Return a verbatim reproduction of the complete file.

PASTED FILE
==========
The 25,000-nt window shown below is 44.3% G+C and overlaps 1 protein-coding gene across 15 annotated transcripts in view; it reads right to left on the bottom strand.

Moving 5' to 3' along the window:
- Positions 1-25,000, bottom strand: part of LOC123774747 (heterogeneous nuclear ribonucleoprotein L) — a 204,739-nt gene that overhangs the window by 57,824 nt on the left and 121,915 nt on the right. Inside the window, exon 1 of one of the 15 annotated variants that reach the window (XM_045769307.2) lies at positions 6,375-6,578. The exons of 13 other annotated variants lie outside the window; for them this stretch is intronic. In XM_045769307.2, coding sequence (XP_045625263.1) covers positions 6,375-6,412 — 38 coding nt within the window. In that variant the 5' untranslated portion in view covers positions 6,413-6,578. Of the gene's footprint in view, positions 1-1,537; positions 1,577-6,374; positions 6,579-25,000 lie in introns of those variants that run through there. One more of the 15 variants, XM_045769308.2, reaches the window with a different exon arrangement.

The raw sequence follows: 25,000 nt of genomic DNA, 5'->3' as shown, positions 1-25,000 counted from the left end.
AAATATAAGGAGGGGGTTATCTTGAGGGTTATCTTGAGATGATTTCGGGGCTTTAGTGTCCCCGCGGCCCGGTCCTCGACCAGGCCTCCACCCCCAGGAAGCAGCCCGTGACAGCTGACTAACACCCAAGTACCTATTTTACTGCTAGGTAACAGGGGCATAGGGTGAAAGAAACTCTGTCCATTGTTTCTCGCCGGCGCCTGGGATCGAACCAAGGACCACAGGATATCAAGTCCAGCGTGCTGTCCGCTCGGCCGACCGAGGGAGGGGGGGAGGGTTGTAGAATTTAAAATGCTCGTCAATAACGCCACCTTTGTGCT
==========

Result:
The 25,000-nt window shown below is 44.3% G+C and overlaps 1 protein-coding gene across 15 annotated transcripts in view; it reads right to left on the bottom strand.

Moving 5' to 3' along the window:
- Positions 1-25,000, bottom strand: part of LOC123774747 (heterogeneous nuclear ribonucleoprotein L) — a 204,739-nt gene that overhangs the window by 57,824 nt on the left and 121,915 nt on the right. Inside the window, exon 1 of one of the 15 annotated variants that reach the window (XM_045769307.2) lies at positions 6,375-6,578. The exons of 13 other annotated variants lie outside the window; for them this stretch is intronic. In XM_045769307.2, coding sequence (XP_045625263.1) covers positions 6,375-6,412 — 38 coding nt within the window. In that variant the 5' untranslated portion in view covers positions 6,413-6,578. Of the gene's footprint in view, positions 1-1,537; positions 1,577-6,374; positions 6,579-25,000 lie in introns of those variants that run through there. One more of the 15 variants, XM_045769308.2, reaches the window with a different exon arrangement.

The raw sequence follows: 25,000 nt of genomic DNA, 5'->3' as shown, positions 1-25,000 counted from the left end.
AAATATAAGGAGGGGGTTATCTTGAGGGTTATCTTGAGATGATTTCGGGGCTTTAGTGTCCCCGCGGCCCGGTCCTCGACCAGGCCTCCACCCCCAGGAAGCAGCCCGTGACAGCTGACTAACACCCAAGTACCTATTTTACTGCTAGGTAACAGGGGCATAGGGTGAAAGAAACTCTGTCCATTGTTTCTCGCCGGCGCCTGGGATCGAACCAAGGACCACAGGATATCAAGTCCAGCGTGCTGTCCGCTCGGCCGACCGAGGGAGGGGGGGAGGGTTGTAGAATTTAAAATGCTCGTCAATAACGCCACCTTTGTGCT